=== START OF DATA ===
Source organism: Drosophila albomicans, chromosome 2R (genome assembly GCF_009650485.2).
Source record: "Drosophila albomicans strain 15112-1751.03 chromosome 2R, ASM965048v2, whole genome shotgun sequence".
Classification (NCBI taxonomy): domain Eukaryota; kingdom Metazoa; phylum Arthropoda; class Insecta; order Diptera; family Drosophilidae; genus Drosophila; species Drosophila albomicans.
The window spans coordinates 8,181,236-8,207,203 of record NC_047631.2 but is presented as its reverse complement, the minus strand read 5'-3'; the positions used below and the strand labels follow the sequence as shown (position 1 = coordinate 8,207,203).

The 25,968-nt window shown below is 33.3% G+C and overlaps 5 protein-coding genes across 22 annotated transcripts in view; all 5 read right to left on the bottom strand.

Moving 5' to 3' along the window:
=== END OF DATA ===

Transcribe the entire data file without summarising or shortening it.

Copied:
Source organism: Drosophila albomicans, chromosome 2R (genome assembly GCF_009650485.2).
Source record: "Drosophila albomicans strain 15112-1751.03 chromosome 2R, ASM965048v2, whole genome shotgun sequence".
Classification (NCBI taxonomy): domain Eukaryota; kingdom Metazoa; phylum Arthropoda; class Insecta; order Diptera; family Drosophilidae; genus Drosophila; species Drosophila albomicans.
The window spans coordinates 8,181,236-8,207,203 of record NC_047631.2 but is presented as its reverse complement, the minus strand read 5'-3'; the positions used below and the strand labels follow the sequence as shown (position 1 = coordinate 8,207,203).

The 25,968-nt window shown below is 33.3% G+C and overlaps 5 protein-coding genes across 22 annotated transcripts in view; all 5 read right to left on the bottom strand.

Moving 5' to 3' along the window: